How to Shop!

You are voting with your pocketbook

Dennis Nett/The Post-StandardThe former Muench-Kreuzer candle factory on Syracuse’s North Side is being converted into 40 apartments and some commercial space by developer Cosimo Zavaglia. His company paid $80,000 for the 60,000 square foot building at 617 E. Hiawatha Boulevard. Zavaglia plans to spend about $3 million on the project. He said the apartments will be ready for occupancy in August.

You can tell what a person values by looking at his credit card statement.  We vote with our wallets every day for what we think is important.  Does anyone remember about 20 years ago when Walmart boasted about selling “Made in the USA” products?  If you are too young to remember, you will have to take my word for it.

People like the price of Chinese-made goods, but when our factories go out of business, we act surprised.  This Christmas season when I attempted to place my Christmas candle order, here is what I found:

Syracuse used to have a thriving candle manufacturing industry with five candle companies. Two brothers — Alexis and Norbert Muench — started Muench-Kreuzer in 1925. They were executives at another local candle company — Will & Baumer. Will & Baumer had been in the Syracuse area since 1855, but moved to Tennessee in 2009 to become a candle importer.

Sadly, this is now a common narrative.

Yet, there is a better way.  Our culture has declined to a point where many consider price ahead of all other factors.  As a result, the small businesses are vanishing, and the “big box”  importers are growing.  While many shoppers are willing to spend their money locally, they tend to only do so only if they are still buying at the cheapest price.  Compare the handling, counseling, convenient location with atmosphere and specialized customer service of a “brick and mortar” store with the new competition— a warehouse out in the middle of nowhere paying very low property taxes, serving anonymous people and are structured with all the charm of a vending machine.  The efficiency ratio doesn’t allow the small local retailers to compete unless they cut themselves off their own payrolls.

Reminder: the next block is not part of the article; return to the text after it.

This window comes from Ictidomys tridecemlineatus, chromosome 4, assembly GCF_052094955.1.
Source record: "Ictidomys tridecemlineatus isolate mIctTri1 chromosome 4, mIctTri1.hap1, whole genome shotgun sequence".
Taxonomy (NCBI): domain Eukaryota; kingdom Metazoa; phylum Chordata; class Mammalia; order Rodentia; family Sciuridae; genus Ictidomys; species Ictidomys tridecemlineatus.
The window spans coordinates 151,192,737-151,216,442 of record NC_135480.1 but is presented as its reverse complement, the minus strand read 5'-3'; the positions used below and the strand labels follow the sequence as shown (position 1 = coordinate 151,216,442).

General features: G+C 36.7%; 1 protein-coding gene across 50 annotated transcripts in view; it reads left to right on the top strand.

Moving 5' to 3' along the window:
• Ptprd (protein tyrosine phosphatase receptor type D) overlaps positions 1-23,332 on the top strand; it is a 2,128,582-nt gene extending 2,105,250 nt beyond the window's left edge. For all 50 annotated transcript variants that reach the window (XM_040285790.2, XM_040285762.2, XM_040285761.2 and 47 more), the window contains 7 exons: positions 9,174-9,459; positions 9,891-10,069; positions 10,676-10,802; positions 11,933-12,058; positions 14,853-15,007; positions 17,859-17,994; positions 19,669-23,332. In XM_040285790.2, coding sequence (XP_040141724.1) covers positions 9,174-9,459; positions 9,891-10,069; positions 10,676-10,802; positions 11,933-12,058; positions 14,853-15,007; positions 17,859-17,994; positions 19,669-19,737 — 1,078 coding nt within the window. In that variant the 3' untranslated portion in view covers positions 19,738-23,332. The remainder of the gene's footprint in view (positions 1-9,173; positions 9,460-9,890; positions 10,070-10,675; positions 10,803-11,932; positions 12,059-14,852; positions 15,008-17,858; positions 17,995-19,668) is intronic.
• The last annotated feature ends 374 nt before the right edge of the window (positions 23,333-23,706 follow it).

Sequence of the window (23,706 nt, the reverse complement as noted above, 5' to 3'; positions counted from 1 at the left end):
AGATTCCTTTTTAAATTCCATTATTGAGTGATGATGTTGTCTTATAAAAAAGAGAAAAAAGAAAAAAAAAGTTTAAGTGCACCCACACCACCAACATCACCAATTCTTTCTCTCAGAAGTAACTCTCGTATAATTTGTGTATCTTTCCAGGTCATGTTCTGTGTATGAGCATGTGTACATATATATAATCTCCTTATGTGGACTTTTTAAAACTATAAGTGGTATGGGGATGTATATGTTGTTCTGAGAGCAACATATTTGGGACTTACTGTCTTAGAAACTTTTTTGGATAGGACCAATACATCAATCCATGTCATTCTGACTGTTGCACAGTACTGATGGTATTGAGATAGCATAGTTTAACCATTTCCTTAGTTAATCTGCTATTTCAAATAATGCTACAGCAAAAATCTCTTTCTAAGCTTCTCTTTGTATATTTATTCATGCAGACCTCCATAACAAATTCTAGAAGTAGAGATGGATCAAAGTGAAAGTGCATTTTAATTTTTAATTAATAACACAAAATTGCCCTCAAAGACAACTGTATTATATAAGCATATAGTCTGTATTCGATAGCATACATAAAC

While shopping on the Internet is continuing to become more popular, there will be a greater price to be paid later when the local “mom and pop” stores vanish and the Internet is the only option for any buying or selling.

It was heartwarming when a customer came into my retail establishment, ( and asked me if we had any Christmas Cards printed in America.   That made both my customer and me happy.

Ironically, for decades Bibles were banned in China, yet the largest number of bibles are printed in a country  that contradicts the teachings of the Bible.

Although it may seem fashionable to shop on the internet, it will be more satisfying in the long run to preserve some of the local options by voting locally with your wallet this December.  A community is more than a location.  It is about helping each other and linking arms to move forward together.

Your thoughts on your shopping habits are important to me, so please share what you think here:
Mail to Cynthia


A Little Bit of Humor…

THE LOST PURSEAlady lost her handbag in the bustle of Christmas shopping. It was found by an honest little boy and returned to her. Looking in her purse, she commented, “Hmmm…. That’s funny. When I lost my bag there was a $20 bill in it. Now there are twenty $1 bills.”

The boy quickly replied, “That’s right, lady. The last time I found a lady’s purse, she didn’t have any change
for a reward.”

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